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Our Neglect of Western Hemisphere Is Justified

Many leaders haven't kept their end of the bargain.

September 10, 2002|ERIC FARNSWORTH

Do Latin America and the Caribbean merit greater attention from the United States? During my most recent travels to the region, I was told repeatedly that our neglect of this area is harming prospects for the future.

Indeed, several recent actions by the United States, including the farm bill and steel tariffs, have caused massive ill will.

There is palpable fear that the pending Free Trade Area of the Americas is really a stalking horse for a renewed bout of U.S. economic imperialism. Coupled with regional economic collapse, repeated challenges to democracy and a distinct lack of enthusiasm for the U.S.-led war on terror, this has caused a rapid deterioration in relations.

The question nobody asks, however, is whether, in the current global environment, relative neglect of the hemisphere is justified. Despite a new commitment to democracy and significant economic growth across the region in the 1990s, Latin American and Caribbean leaders mostly have failed to implement true institutional reform.


* Despite Argentina being named a "major non-NATO ally" of the United States, corruption remains endemic as the leadership class argues among itself, pursues vendettas against those out of power and refuses to subsume personal gain for the good of the nation.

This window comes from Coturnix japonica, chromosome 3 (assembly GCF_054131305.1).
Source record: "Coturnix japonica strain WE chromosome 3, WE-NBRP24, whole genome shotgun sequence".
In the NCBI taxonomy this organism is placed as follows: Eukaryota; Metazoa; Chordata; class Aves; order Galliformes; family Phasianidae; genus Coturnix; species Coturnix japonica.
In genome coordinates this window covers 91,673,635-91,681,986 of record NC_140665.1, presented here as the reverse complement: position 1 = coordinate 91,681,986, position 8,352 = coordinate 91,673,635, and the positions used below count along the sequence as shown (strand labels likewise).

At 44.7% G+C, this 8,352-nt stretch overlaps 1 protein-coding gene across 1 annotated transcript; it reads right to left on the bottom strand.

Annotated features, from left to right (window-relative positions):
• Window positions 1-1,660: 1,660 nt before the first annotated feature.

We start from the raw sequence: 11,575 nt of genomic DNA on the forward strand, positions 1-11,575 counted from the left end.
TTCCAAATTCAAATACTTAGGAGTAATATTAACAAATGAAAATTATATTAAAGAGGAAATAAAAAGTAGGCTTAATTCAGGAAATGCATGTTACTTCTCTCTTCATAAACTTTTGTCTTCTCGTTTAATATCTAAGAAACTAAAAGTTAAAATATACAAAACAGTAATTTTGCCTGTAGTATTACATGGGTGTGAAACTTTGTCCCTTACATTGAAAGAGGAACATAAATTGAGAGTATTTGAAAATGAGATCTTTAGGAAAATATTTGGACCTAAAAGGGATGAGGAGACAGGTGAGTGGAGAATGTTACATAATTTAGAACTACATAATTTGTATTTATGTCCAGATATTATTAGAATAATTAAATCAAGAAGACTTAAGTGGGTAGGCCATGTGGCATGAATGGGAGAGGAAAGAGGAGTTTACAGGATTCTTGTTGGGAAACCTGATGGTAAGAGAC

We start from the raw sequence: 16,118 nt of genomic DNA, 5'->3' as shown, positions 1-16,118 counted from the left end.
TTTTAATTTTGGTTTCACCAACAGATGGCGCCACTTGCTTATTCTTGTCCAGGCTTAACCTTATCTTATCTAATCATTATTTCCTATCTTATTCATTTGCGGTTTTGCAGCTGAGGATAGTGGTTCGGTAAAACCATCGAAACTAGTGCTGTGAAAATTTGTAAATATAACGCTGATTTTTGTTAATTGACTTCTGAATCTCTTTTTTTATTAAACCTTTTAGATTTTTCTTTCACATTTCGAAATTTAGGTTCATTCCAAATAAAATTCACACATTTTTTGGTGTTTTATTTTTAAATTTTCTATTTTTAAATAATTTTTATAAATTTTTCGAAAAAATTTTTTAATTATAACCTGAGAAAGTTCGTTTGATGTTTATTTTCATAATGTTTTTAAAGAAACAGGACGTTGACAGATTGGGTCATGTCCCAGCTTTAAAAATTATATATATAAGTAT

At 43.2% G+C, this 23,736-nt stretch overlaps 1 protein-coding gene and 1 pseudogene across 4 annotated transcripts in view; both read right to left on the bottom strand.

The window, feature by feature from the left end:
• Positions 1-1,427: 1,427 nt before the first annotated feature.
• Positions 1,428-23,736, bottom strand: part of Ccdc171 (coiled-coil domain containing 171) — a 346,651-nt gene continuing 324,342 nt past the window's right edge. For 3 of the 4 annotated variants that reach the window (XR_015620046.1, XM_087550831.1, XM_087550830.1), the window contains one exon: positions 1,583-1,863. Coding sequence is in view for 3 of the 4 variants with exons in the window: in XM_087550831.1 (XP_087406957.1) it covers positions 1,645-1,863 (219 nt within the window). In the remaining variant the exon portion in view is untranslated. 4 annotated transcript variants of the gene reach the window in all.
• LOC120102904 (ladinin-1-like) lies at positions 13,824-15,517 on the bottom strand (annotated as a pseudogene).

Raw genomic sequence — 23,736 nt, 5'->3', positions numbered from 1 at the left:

* After Alberto Fujimori fled Peru in disgrace, new President Alejandro Toledo announced his own arrival in power by giving himself a huge pay raise. Many in the Peruvian Cabinet have since left, and Toledo struggles to remain in office.

* Hugo Chavez's "total war" on corruption and the entrenched political class in Venezuela has degenerated into a systematic dismantling of democracy and an emerging cult of personality while he plays footsie with Iraq, Libya and Cuba.

* Guatemala, Nicaragua and Trinidad are struggling with crises engendered by congressional or other leaders more interested in their own well-being than that of their people.

And on it goes, as the region cascades down the latest backside of its traditional boom-and-bust cycles.

Of the larger economies in Latin America and the Caribbean, only Mexico and Chile, whose leaders took aggressive actions to open their respective economies and fundamentally reform and strengthen their democratic institutions, are in decent shape.

Which raises the question of priorities for U.S. foreign policy.

Regional leaders decry the perceived inattention of the U.S. over the last year without understanding how profoundly the vicious Sept. 11 attacks affected the American mind-set or how focused we have become on the national security challenges so clearly before us.

Simply put, leaders who are preoccupied with their own political fortunes or with distributing the spoils of governance do not make strong partners. The region could certainly stand a renewed dose of responsible engagement by the U.S.

If there is to be a true partnership, however, Latin American and Caribbean leaders must recognize that the worldview of the public and policymakers in the United States has changed, and respond accordingly.


Eric Farnsworth, a Washington-based international strategic consultant, was an advisor to the White House on Latin American and Caribbean affairs from 1995 to 1998.

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